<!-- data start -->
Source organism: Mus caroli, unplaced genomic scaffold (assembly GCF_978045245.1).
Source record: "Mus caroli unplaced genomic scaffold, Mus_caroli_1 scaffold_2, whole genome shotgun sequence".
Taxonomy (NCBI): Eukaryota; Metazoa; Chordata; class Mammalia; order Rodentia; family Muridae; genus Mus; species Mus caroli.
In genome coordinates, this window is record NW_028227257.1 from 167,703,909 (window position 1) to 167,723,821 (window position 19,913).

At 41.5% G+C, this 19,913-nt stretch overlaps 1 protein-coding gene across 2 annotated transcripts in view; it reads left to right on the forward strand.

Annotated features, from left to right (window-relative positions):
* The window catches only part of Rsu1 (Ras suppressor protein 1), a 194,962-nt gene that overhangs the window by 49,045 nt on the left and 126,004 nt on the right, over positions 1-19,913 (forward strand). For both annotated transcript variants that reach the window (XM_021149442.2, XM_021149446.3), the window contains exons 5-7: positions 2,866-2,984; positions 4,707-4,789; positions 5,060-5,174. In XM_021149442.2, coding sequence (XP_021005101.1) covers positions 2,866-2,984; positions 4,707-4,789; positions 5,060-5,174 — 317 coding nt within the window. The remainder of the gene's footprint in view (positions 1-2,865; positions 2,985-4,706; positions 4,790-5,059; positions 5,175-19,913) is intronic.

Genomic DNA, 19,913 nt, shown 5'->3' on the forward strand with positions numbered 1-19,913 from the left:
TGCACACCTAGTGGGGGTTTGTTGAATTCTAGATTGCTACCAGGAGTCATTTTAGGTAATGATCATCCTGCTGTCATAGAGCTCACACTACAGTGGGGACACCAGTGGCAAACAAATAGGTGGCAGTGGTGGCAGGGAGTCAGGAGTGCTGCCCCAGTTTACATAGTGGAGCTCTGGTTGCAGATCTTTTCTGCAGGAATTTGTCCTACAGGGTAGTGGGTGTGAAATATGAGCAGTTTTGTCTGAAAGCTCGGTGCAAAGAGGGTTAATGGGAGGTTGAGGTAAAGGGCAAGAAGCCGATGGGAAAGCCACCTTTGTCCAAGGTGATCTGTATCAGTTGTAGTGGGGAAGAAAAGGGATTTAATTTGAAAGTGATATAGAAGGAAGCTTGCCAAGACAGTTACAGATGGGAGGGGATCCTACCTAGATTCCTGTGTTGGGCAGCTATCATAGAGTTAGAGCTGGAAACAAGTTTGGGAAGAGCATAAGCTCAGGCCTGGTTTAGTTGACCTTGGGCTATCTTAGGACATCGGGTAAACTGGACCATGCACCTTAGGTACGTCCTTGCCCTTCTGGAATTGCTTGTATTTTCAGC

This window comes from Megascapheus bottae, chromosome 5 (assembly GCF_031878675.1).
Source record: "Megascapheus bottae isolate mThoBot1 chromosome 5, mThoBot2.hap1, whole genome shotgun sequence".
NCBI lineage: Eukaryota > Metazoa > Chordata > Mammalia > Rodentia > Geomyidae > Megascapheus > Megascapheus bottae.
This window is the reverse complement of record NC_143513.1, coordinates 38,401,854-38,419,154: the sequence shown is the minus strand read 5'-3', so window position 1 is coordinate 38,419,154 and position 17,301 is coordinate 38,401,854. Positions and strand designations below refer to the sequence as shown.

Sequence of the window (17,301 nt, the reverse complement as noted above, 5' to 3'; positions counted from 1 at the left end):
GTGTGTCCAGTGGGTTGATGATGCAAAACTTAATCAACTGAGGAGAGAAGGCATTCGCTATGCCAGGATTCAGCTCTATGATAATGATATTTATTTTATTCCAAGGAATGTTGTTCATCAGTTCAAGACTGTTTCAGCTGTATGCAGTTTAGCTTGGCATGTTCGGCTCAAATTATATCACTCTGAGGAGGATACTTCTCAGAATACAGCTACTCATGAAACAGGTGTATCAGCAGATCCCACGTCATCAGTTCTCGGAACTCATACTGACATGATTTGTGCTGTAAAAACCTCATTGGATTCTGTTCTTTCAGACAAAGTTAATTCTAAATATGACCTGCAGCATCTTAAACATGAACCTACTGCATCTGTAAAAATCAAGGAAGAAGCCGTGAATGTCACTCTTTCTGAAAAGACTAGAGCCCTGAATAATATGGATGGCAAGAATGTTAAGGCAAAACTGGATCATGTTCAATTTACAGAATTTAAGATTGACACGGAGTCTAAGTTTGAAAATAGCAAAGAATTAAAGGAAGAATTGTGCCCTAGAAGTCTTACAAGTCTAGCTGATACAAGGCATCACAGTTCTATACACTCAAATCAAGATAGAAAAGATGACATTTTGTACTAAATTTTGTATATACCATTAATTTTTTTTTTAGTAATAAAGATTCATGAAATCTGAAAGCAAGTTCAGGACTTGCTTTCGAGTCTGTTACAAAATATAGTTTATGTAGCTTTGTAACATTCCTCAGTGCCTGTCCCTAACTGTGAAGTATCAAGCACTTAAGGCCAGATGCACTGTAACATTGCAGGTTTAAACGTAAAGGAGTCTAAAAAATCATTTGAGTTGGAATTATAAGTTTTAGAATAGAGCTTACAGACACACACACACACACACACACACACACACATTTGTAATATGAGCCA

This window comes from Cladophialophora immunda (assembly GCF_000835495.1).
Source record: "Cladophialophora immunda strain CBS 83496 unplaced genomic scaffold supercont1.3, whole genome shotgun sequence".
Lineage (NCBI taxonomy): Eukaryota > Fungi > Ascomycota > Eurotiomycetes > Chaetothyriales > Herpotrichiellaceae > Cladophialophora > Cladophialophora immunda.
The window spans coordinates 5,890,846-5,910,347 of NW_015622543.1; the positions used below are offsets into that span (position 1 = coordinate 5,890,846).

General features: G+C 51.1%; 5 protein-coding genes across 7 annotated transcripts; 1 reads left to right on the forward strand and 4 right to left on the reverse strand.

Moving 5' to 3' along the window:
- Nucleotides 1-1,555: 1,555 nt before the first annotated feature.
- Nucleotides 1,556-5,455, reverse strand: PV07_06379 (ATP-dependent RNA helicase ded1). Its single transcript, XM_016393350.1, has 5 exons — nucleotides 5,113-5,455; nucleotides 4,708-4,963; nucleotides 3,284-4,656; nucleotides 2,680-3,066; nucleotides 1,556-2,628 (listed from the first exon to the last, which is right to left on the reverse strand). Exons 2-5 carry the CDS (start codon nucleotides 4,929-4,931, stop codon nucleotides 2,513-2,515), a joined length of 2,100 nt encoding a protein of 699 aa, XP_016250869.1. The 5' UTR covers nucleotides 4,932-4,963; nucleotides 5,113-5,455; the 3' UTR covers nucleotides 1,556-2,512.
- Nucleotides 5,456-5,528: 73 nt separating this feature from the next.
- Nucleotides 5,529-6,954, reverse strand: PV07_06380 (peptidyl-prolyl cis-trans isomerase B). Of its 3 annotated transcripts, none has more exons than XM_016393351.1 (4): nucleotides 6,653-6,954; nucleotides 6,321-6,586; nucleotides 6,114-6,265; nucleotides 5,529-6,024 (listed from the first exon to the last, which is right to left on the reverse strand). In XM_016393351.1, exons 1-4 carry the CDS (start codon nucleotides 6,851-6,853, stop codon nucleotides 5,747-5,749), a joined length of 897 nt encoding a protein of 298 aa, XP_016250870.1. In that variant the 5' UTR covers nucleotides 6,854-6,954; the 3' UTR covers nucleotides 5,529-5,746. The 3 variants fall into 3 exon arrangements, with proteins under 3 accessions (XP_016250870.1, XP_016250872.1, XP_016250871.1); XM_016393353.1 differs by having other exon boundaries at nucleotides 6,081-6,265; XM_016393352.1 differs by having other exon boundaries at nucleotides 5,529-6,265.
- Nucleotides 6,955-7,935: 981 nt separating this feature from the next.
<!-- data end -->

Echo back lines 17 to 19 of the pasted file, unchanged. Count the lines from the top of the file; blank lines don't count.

Source record: "Cladophialophora immunda strain CBS 83496 unplaced genomic scaffold supercont1.3, whole genome shotgun sequence".
Lineage (NCBI taxonomy): Eukaryota > Fungi > Ascomycota > Eurotiomycetes > Chaetothyriales > Herpotrichiellaceae > Cladophialophora > Cladophialophora immunda.
The window spans coordinates 5,890,846-5,910,347 of NW_015622543.1; the positions used below are offsets into that span (position 1 = coordinate 5,890,846).